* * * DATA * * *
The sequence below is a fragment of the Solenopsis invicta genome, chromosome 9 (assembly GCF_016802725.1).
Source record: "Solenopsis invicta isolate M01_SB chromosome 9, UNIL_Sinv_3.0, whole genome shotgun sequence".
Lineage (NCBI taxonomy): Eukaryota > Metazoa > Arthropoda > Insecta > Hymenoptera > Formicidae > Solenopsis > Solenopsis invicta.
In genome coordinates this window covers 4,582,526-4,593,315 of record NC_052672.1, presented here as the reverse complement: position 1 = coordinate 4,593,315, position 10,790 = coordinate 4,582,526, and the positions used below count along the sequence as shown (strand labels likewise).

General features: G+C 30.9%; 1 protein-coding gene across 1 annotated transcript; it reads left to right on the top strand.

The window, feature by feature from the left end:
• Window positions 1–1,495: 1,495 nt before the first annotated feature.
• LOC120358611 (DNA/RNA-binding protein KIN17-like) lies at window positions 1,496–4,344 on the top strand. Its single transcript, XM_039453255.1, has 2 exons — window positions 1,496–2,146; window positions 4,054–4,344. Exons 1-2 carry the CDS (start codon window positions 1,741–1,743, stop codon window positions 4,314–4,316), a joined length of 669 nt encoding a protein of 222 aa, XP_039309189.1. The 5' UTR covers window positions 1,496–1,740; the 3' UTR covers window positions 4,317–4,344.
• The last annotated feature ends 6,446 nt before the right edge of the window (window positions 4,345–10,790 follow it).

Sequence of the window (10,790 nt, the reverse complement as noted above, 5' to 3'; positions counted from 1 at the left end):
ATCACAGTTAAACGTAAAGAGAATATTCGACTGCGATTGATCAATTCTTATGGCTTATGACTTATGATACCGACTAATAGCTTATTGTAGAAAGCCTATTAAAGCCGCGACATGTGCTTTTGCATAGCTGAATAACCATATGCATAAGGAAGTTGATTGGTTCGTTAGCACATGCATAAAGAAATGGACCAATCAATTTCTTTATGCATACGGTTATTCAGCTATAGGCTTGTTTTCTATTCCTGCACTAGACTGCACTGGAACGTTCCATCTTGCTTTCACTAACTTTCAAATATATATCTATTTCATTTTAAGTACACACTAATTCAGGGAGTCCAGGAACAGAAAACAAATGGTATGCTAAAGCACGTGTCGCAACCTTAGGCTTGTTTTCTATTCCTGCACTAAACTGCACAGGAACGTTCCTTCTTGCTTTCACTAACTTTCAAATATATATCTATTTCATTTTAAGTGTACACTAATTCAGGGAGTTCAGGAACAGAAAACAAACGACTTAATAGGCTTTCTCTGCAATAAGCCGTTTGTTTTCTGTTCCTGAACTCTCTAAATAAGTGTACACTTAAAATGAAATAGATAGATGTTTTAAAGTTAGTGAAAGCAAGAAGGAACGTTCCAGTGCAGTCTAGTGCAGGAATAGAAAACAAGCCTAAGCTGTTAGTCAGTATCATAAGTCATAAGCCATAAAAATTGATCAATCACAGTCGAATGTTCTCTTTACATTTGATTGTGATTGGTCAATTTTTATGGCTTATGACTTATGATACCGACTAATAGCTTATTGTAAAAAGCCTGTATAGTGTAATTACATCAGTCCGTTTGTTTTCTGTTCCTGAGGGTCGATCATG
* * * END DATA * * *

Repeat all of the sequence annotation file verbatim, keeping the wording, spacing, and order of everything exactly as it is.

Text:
The sequence below is a fragment of the Solenopsis invicta genome, chromosome 9 (assembly GCF_016802725.1).
Source record: "Solenopsis invicta isolate M01_SB chromosome 9, UNIL_Sinv_3.0, whole genome shotgun sequence".
Lineage (NCBI taxonomy): Eukaryota > Metazoa > Arthropoda > Insecta > Hymenoptera > Formicidae > Solenopsis > Solenopsis invicta.
In genome coordinates this window covers 4,582,526-4,593,315 of record NC_052672.1, presented here as the reverse complement: position 1 = coordinate 4,593,315, position 10,790 = coordinate 4,582,526, and the positions used below count along the sequence as shown (strand labels likewise).

General features: G+C 30.9%; 1 protein-coding gene across 1 annotated transcript; it reads left to right on the top strand.

The window, feature by feature from the left end:
• Window positions 1–1,495: 1,495 nt before the first annotated feature.
• LOC120358611 (DNA/RNA-binding protein KIN17-like) lies at window positions 1,496–4,344 on the top strand. Its single transcript, XM_039453255.1, has 2 exons — window positions 1,496–2,146; window positions 4,054–4,344. Exons 1-2 carry the CDS (start codon window positions 1,741–1,743, stop codon window positions 4,314–4,316), a joined length of 669 nt encoding a protein of 222 aa, XP_039309189.1. The 5' UTR covers window positions 1,496–1,740; the 3' UTR covers window positions 4,317–4,344.
• The last annotated feature ends 6,446 nt before the right edge of the window (window positions 4,345–10,790 follow it).

Sequence of the window (10,790 nt, the reverse complement as noted above, 5' to 3'; positions counted from 1 at the left end):
ATCACAGTTAAACGTAAAGAGAATATTCGACTGCGATTGATCAATTCTTATGGCTTATGACTTATGATACCGACTAATAGCTTATTGTAGAAAGCCTATTAAAGCCGCGACATGTGCTTTTGCATAGCTGAATAACCATATGCATAAGGAAGTTGATTGGTTCGTTAGCACATGCATAAAGAAATGGACCAATCAATTTCTTTATGCATACGGTTATTCAGCTATAGGCTTGTTTTCTATTCCTGCACTAGACTGCACTGGAACGTTCCATCTTGCTTTCACTAACTTTCAAATATATATCTATTTCATTTTAAGTACACACTAATTCAGGGAGTCCAGGAACAGAAAACAAATGGTATGCTAAAGCACGTGTCGCAACCTTAGGCTTGTTTTCTATTCCTGCACTAAACTGCACAGGAACGTTCCTTCTTGCTTTCACTAACTTTCAAATATATATCTATTTCATTTTAAGTGTACACTAATTCAGGGAGTTCAGGAACAGAAAACAAACGACTTAATAGGCTTTCTCTGCAATAAGCCGTTTGTTTTCTGTTCCTGAACTCTCTAAATAAGTGTACACTTAAAATGAAATAGATAGATGTTTTAAAGTTAGTGAAAGCAAGAAGGAACGTTCCAGTGCAGTCTAGTGCAGGAATAGAAAACAAGCCTAAGCTGTTAGTCAGTATCATAAGTCATAAGCCATAAAAATTGATCAATCACAGTCGAATGTTCTCTTTACATTTGATTGTGATTGGTCAATTTTTATGGCTTATGACTTATGATACCGACTAATAGCTTATTGTAAAAAGCCTGTATAGTGTAATTACATCAGTCCGTTTGTTTTCTGTTCCTGAGGGTCGATCATG